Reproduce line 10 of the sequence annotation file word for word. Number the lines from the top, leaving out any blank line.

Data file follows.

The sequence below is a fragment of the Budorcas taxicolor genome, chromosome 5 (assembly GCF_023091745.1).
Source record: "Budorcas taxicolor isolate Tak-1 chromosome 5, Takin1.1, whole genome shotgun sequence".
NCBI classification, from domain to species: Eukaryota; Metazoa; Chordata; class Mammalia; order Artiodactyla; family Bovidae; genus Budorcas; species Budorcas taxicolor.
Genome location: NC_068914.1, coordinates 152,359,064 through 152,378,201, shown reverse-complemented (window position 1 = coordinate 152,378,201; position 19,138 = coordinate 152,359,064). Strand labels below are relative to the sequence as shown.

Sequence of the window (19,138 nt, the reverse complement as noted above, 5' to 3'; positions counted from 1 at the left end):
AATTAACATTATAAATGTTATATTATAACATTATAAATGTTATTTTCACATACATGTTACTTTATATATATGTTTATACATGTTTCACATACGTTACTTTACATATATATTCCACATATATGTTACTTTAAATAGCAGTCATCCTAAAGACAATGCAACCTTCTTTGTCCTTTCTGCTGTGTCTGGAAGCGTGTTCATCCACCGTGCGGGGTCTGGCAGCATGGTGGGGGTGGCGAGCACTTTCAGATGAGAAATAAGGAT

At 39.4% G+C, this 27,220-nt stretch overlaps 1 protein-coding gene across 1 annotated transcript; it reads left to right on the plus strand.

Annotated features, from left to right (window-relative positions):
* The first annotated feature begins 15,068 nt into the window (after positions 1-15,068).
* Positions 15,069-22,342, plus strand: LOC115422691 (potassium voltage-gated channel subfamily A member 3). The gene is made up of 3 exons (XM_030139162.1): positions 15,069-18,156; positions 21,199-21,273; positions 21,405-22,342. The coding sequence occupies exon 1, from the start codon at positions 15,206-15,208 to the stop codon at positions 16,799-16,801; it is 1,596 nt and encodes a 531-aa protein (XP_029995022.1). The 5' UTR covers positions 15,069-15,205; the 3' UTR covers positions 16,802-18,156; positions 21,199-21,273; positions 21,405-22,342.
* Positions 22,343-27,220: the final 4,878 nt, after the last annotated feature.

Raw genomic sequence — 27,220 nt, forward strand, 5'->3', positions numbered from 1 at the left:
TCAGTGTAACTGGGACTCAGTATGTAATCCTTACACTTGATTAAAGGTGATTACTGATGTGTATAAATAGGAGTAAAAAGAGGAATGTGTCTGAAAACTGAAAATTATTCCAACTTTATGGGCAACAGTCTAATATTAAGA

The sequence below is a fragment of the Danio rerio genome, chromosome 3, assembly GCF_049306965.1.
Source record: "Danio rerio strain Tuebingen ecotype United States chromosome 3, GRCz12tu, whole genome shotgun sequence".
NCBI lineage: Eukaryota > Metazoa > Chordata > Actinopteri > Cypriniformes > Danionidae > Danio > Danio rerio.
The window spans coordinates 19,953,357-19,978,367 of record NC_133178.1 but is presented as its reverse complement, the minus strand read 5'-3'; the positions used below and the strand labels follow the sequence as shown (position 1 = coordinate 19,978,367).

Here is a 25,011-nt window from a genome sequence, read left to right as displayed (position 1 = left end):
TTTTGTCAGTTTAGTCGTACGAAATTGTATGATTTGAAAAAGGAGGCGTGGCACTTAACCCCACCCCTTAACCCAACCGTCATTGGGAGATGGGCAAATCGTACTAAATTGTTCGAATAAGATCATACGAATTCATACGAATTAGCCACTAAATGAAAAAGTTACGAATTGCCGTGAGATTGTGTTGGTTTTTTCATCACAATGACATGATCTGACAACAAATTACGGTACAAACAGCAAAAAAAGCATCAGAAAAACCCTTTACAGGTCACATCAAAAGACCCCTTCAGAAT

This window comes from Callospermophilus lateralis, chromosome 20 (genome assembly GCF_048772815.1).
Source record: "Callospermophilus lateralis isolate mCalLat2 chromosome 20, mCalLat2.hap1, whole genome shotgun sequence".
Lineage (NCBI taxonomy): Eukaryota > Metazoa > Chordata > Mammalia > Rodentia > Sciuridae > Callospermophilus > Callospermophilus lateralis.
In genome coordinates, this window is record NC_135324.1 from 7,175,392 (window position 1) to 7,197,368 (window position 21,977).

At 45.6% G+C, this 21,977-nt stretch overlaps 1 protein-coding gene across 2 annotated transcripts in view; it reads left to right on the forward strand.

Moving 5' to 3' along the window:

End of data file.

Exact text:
* Positions 15,069-22,342, plus strand: LOC115422691 (potassium voltage-gated channel subfamily A member 3). The gene is made up of 3 exons (XM_030139162.1): positions 15,069-18,156; positions 21,199-21,273; positions 21,405-22,342. The coding sequence occupies exon 1, from the start codon at positions 15,206-15,208 to the stop codon at positions 16,799-16,801; it is 1,596 nt and encodes a 531-aa protein (XP_029995022.1). The 5' UTR covers positions 15,069-15,205; the 3' UTR covers positions 16,802-18,156; positions 21,199-21,273; positions 21,405-22,342.